The top things this bike mechanic brings with him out on trails, (besides his bike!)
While going through my Camelbak the other day, I decided to take some pictures and write a quick post about what I carry in this bag and why. For the most part, this is the bare minimum of what I take riding with me out on the mountain bike trails around where I live, though a lot of the time there is even more stuff in my pack than is shown here. What is shown here, however, is probably a good guide for people to start with, and is what I feel to be good advice for people wondering what they should be carrying with them out on their own trails if they want to be able to deal with most problems that may arise during a typical mountain bike ride.
Here is the break down of my basic mountain bike trail riding kit:
I rarely ever go for a ride where I am more than a thirty minute walk from home without my Camelbak. Maybe it is that fact that I have worked as a bike mechanic for so many years that I feel the need to carry so many tools with me, but I am not really comfortable just riding with a tube and CO2 cartridge like so many other riders I see out there. It is completely unacceptable for me to be forced to walk home from a ride for a problem that was completely repairable out on the trail with only the right tools for the job. The pack is obviously a bit heavier than what many weight weenie types are willing to pack around with them, but I think the extra carrying capacity is worth it.
For most rides of an hour or less, I don’t even bother to bring water these days, I just chug back a large glass or two at home before heading out, and chug back another one when I get back. I call this “Camel-ing up.” Water is the heaviest thing most of us carry while riding, so I try my best not to carry more than I will drink, and on a short ride, even if I were to bring it, I usually end up not even touching it. On longer rides, however, water becomes necessary, and in most cases I will simply put a water bottle into my pack, and leave the bladder at home. I find that water bottles are easier to clean and quicker to get ready. The only time I choose the bladder is when I need to carry a large amount of water, or am doing a ride where I don’t want to take the time to stop and grab the bottle out of my pack.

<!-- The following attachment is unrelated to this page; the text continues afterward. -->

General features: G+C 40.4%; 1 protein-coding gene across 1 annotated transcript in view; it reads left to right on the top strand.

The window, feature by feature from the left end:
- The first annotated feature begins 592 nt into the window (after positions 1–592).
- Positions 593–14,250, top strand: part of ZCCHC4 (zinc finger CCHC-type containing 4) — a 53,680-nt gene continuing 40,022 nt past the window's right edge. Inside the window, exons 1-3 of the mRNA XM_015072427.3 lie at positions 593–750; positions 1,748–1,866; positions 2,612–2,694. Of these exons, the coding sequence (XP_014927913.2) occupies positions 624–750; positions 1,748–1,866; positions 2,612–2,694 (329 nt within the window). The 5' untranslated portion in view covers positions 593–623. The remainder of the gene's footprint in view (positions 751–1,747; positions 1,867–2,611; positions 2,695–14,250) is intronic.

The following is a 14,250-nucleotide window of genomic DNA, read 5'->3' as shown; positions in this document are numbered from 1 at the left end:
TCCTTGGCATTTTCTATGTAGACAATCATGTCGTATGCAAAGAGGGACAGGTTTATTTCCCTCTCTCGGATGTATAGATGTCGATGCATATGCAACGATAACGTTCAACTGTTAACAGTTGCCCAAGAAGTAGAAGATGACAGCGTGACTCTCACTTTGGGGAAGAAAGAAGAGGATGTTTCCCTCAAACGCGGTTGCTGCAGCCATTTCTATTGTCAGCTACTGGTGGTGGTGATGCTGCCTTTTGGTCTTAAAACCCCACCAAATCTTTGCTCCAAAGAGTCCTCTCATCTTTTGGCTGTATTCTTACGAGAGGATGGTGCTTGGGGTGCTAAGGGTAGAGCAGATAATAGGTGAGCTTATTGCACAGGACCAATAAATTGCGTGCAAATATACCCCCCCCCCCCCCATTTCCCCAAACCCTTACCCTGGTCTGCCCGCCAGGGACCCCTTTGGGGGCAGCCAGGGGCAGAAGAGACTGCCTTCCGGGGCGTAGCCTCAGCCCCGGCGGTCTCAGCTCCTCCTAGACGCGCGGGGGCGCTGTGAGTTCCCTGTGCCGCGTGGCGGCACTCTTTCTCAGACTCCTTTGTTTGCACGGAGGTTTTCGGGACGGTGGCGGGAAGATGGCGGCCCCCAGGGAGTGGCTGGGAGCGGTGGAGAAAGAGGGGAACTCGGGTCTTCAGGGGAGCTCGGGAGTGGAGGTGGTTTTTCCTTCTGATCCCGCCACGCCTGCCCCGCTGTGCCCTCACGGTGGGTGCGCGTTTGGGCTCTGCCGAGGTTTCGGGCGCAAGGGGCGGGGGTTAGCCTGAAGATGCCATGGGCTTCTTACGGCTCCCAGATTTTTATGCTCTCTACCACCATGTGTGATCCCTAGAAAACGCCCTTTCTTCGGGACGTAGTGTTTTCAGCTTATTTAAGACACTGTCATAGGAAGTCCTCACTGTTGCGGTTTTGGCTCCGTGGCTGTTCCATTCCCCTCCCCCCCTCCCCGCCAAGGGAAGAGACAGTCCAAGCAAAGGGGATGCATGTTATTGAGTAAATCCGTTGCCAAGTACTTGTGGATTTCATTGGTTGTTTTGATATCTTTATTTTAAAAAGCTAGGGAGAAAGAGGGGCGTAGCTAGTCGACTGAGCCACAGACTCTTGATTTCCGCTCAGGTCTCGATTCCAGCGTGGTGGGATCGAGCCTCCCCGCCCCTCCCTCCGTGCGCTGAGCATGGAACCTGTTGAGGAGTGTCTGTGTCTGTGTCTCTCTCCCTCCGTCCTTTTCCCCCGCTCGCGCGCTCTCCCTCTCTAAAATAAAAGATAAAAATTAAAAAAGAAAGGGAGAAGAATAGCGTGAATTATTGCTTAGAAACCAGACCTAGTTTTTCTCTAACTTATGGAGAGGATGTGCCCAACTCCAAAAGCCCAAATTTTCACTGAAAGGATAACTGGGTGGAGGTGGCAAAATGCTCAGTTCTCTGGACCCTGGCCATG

We have a saying around here: “If you don’t like the weather, wait 5 minutes and it’ll change!” Of course over the years I’ve heard that saying said almost everywhere, and for good reason. Weather can change rapidly and unexpectedly, especially when in the mountains. It is good to carry whatever it is that you need to stay warm and dry, as nothing ruins a ride quite like hypothermia. It is a rare day indeed that I actually trust the weather to remain warm and dry throughout the day, and so I always carry a wind breaker in my pack. It packs up really small, and weighs next to nothing, but can save your ass if things get blustery at any point while out on a ride. If there seems to be a chance of rain, I would replace it with a good 2 ply waterproof-breathable rain jacket. A little heavier, but could mean survival if a real storm blows in. To be honest, I sometimes bring the rain jacket even if I’m 99% sure its not going to rain. I’m a little superstitious and think that if I bring the jacket, I won’t need it, but if I leave it at home it will probably rain on me! Weird, I know.
This is something that sits at the bottom of my pack and never seems to get used, which is a good thing considering what it is. Accidents happen, so its a good idea to bring some tools and patches for you body too and not just your bike. I don’t pack a very extensive first-aid kit, but there are some basics I have in there. A small pair of scissors, some bandage tape, non-stick gauze pads, steri-strips, and antiseptic wipes, along with a small assortment of band-aids which come in handy for small cuts and blisters. I could probably do better than this, but it should help me get cleaned up if I do get gnashed up out on the trail. Like the rain jacket thing above, I feel it would be bad luck to leave home without the first-aid kit packed. Surely the day I leave it at home will be the day I need it!
I think everybody knows that they should bring a tire pump with them mountain biking. Flat tires are by far the most common cause of unintended ride interruption. There are a variety of pumps available, they all work to put air in your tire so which one you choose is up to you. Some people need a pump that takes up very little space and weight, some models you can even fit in a saddle bag or jersey pocket. The problem with these is that if you do have a flat, they can really take a long time to fill your tire completely. I would really recommend one of those small pumps only if you carry CO2 with you and need just to top up the pressure after mostly inflating with a cartridge. If you don’t carry CO2 with you, then opt for something that pumps more volume. My favourite style of pump, (the one in my pack is an Axiom Enforce Air,) is the type that has an external flexible hose, along with a base and flip out foot bracket. These pumps basically behave like mini floor pumps, doing away with the need to awkwardly pump while trying to hold the valve steady. My pump will fill up a tire from flat to full in just a couple of minutes without really having to break a sweat. The downside is it is a bit bulkier that other types of pump. But when the sun is going down and you’ve still got some distance to cover, how much does a few extra grams really count?